40th Anniversary Jubilee

Linnea Carlsson (CV)

Linnea Carlsson graduated from the Malmö Art Academy in 2008 and lives in Malmö. Her sculptural works often encapsulate a personal reflection on societal and psychological subjects, but are simultaneously a commentary on the, often traditional, tools with which they are made. In the artisanal work, the artistic expression touches upon questions about work, production, material and the utilization of natural resources as well as human resources. Sculpture Without Organs is a reflection of the European subject, from this perspective.

Sculpture Without Organs (close-up)bronze, hair and fabric, wooden base, 120 cm, 2014


Emil Z Ekberg (CV)

In his art, Emil Z. Ekberg explores and stretches the boundaries between drawing, film, computer games and reality. With a focus on post apocalyptic themes that we often recognize as genre forming within the worlds of film and computer games, Ekberg does not only challenge drawing as the traditional medium that it is, but takes it a step further. In digital works and collages made from drawings scenes created with a mix of fictitious and realistic elements are imitated. The relationship between the cinematic image and the drawn image is deconstructed and at the same time put into question as the border between the realistic and the unreal becomes ever more diffused.

As part of the 40th anniversary jubilee exhibit at Galleri Thomas Wallner, Ekberg will be showing two of his drawing collages; Each of Us, is Finally, Alone and Misbegotten Paradise. Ekberg completed his studies at Malmö Konsthögskola in 2011, and lives and works at Bösmöllan, outside of Lund.


Each of Us, is Finally, Alone (close-up), graphite drawing, paper collage; 100 cm x 220 cm


Johanna Fjaestad (CV)

I work primarily with painting. I am interested by materiality in my medium and by how a painting is not only an image, but also paint. On the canvas, I look for a circumstance in which the fantastic and the alienating coexist in balance side by side, simultaneously expressing emptiness and promises of fulfillment. In my painting, I work within a sphere coloured by a dreamlike atmosphere, fiction and a certain measure of escapism, inspired by personal travels, nature, literature, other art and collective memories of places far away from home and what is (and possibly isn’t) found there.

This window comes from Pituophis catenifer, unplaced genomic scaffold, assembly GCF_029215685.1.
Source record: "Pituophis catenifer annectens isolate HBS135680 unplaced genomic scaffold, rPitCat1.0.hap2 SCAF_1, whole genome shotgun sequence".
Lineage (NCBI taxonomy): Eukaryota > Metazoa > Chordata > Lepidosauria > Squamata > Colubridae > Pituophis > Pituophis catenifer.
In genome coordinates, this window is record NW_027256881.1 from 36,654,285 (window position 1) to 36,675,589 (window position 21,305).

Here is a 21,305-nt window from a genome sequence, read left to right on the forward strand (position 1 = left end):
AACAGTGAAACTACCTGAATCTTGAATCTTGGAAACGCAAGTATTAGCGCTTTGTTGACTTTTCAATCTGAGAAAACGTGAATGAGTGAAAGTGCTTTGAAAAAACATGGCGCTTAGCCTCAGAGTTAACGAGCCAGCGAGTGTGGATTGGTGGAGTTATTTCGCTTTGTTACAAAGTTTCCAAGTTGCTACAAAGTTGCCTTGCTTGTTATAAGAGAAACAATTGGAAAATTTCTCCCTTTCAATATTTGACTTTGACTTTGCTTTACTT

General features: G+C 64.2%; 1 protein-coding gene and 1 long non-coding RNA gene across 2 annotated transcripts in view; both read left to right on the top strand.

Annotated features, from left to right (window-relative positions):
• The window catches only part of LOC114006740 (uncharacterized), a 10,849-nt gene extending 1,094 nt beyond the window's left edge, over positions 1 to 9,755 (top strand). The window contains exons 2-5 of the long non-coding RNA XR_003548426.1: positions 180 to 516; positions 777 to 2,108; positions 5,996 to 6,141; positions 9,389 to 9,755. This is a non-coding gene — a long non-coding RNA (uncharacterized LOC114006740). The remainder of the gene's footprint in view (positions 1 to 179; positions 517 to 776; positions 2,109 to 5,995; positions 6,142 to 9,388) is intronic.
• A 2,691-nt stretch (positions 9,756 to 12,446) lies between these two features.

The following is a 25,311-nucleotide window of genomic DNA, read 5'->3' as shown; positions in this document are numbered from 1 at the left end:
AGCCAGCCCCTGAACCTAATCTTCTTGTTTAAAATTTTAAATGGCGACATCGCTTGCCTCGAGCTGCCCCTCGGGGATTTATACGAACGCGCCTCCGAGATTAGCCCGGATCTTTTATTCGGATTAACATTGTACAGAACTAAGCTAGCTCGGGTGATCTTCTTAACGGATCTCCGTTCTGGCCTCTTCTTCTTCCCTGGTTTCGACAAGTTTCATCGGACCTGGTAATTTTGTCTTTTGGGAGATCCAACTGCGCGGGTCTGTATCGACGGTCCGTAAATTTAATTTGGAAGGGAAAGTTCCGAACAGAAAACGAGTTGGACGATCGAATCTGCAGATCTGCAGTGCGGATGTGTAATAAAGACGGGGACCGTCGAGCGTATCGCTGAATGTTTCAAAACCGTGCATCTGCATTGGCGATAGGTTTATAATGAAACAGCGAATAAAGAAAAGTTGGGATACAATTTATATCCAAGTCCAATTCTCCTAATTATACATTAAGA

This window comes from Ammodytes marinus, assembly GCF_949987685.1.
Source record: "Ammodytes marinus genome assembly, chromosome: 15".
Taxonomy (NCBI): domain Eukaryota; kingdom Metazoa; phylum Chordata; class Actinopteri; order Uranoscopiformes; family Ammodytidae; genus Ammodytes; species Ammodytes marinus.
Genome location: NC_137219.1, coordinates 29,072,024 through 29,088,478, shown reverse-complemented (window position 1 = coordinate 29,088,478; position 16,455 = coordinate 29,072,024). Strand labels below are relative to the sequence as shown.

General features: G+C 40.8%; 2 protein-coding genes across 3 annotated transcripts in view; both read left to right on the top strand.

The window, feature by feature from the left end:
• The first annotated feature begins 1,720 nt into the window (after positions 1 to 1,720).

Anger III, oil on canvas, 49 cm x 35 cm, 2013


Clara Gesang-Gottowt (CV)

A certain animosity toward established knowledge drives me to let painting remain an experiment. Through a process where chance and control interact, I search in every painting for something new. Brushes, towels, solvent, squeegees, fingers. Addition and substraction of paint. A series of attempts, where the one action leads to the next. I am a time traveler in the past, the future and the present. An archeologist digging for new discoveries in my subconscious. Seeking something that I will only know what it is when I first see it. But no discovery is complete. There are always possible alternatives. Each new painting is a possible alternative to the previous one. In that way, the paintings become just as much about the gaps between them as they are about themselves.

Clara Gesang-Gottowt, Stockholm, July 2014

Untitled, oil on canvas, 76 cm x 56 cm, 2014


Ellisif Hals (CV)

I make collages based on my own drypoint etchings. I engrave patterns in a copper plate and press it in a series with various colours. Then, I layer the etchings, cut, reorganize and glue them in order to create new fragmented and complex entities. I find the ideas in historical, archeological and geographical contexts, but, even so, the medium and the technique characterize and drive much of my process. I try to create images with multiple layers, in a visual, physical and contextual sense.

Horn 2, drypoint etching collage, 30 cm x 32.5 cm, 2014


Tomas Lundgren (CV)

Lundgren explores and sheds light on parts of the past in works that originate in the archival, while being guided into a tradition of portrait painting. The face and the body stand in focus and Lundgren’s interest lies in how man has been represented, categorized and been valued in the realms of art and science.

Portrait painting is a meeting between the portrayer and the portrayed, where the perspective shifts between the two. The same duality occurs between the viewer and the Other, the depicted. The anthropomorphic features make it so that one directly relates to the portrait while at the same time becoming acutely aware that one’s gaze meets a static image, not a mirror. What is seen is a distortion of reality but even the image itself is deceptive. The portrayed has left only traces, and that which remains meanders through the painting, via the photograph and the archive.

Migration I, Oil on canvas, 180 cm x 145 cm, 2014


Ami Norda (CV)